This weekend’s big release is the silly disaster movie San Andreas. While it might hit a bit too close to home for those of us living near the titular fault, it’s a fun, silly movie, but of course it’s loaded with death and destruction so I wanted to give parents the heads-up on what to expect before they take their kids.
1 .What’s it about? Earthquakes. Really, that’s about it. There’s something that pretends to be a story and some characters that sort-of a little bit get developed, but, honestly, if you’re looking for story and characters and good writing, walk into just about any other auditorium in the multiplex. If instead you just want to watch the destruction of every recognizable landmark and building in Los Angeles and San Francisco, from the Hollywood sign to the Golden Gate Bridge, then see this one.
2. Who is in it? Like most good disaster films, San Andreas features an all-star cast. The lead role is played by Dwayne “The Rock” Johnson. He’s joined by Carla Gugino as his estranged wife, Alexandra Daddario as their daughter who is heading off to college, Ioan Gruffudd as Gugino’s new and impossibly rich boyfriend, Paul Giamatti as the scientist who is in the movie to explain things to the audience, and Archie Panjabi as a reporter who mostly exists in the film to provide a someone for Giamatti’s character to spout off to.
3. What’s it rated and why? The MPAA gave San Andreas a PG-13 rating for “intense disaster action and mayhem throughout, and brief strong language.”
It’s a disaster movie, so the “intense disaster action” should be obvious. Again, that’s kind of the entire point of the movie. As for the language, a character calls another character an impolite name once, and there’s one utterance of the “f” word, but that’s it.
There is a lot of death, obviously, but most of it is more implied than shown. This is a tiny bit spoilery, but there are only two characters who are given names that die. Otherwise, it’s just the nameless, faceless masses getting blown away. But there are literally hundreds of people shown falling off collapsing dams and tumbling buildings and falling bridges. Lots of people get swept away by debris clouds and tidal waves. And there’s more than one scene when people get crushed by really huge blocks of falling concrete.
Aside from some scratches, there’s only one moment that’s at all bloody, when a character removes a shard of glass from another character’s leg. The scene is brief, though.
There is a scene of looting where you can hear, but not see, shots being fired in the background, and a character briefly has a gun held to his head.
4. Will I like it? This is the kind of thing that will be liked by people who like this kind of thing. I did enjoy it, honestly, more than I thought I would. It’s absolutely a paint-by-numbers disaster film. In fact, it often seemed like they kept a checklist of disaster movie clichés nearby as they made the movie to ensure that they didn’t leave any out.
Are you a fan of The Towering Inferno? Did you like 2012? Or Armageddon? Twister? If yes, then you’ll probably enjoy this movie. If, however, you’re more inclined to nit-pick little details like the fact that tsunamis triggered by earthquakes radiate away from the epicenter, not towards it, then you’re going to spend this entire movie worrying about its incredibly implausible plot devices and will most likely end up wanting those two hours of your life back.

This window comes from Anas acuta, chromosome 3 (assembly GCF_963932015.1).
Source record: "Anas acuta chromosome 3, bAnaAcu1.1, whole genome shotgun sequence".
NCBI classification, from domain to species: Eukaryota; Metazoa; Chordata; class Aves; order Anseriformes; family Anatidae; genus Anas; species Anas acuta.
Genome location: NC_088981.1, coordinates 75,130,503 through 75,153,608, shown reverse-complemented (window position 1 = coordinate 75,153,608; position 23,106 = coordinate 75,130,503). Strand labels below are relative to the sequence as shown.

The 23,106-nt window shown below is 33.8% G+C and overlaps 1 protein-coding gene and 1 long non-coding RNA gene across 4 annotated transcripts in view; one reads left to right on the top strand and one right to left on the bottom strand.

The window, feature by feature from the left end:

Oh, and if you answered “yes” to the question about The Towering Inferno above, then keep your eyes out for the little visual tribute to that disaster film classic.
5. Will the kids like it? Older teens probably will because it’s a fun action film, but despite the PG-13 rating I’d hesitate to take younger kids. The death toll in this movie is in the many, many hundreds, and that’s only counting the numbers that you see on screen. They never give you a chance to connect to anyone who dies (although to be fair, I didn’t feel like the movie was really about connecting with any of the characters), but it still might be upsetting to some. One of the reasons why disaster movies work is that they show our inability to control nature, and that’s a concept that younger kids might have problems with.
6. When’s a good time to run to the restroom? There are actually quite a few moments in the middle of the film where things slow down and give you a chance to run out if you need to. Pretty much any time Dwayne Johnson and Carla Gugino are on screen together, you can count on at least several minutes of them just talking. It’s an attempt to set up their characters, but nothing earth-shattering is ever covered and you’ll be able to infer what you missed pretty easily. Once they arrive in San Francisco, though, the movie really doesn’t slow down again, and this is when most of the really great effects happen, so you’ll want to make sure you go before then.
7. Is it worth seeing in 3D? I saw the movie in 2D, but there were a lot of pretty obvious scenes that were designed for 3D. I suspect that the destruction scenes might have been even more impressive in 3D, so if that’s really your thing then it probably is worth it.
8. Is there anything after the credits? No. The movie takes itself too seriously to add any little jokes in at the end, and everything that needs resolving gets resolved. Plus, this isn’t exactly the kind of movie the studio can expect to turn into a franchise, so there’s no extra bit to set up the next movie. (Although, to be fair, I would have said the same thing about Olympus Has Fallen, and it turns out I was wrong about that. Who knows? If this movie makes enough money, maybe we will see San Andreas 2: New Madrid in a few years.)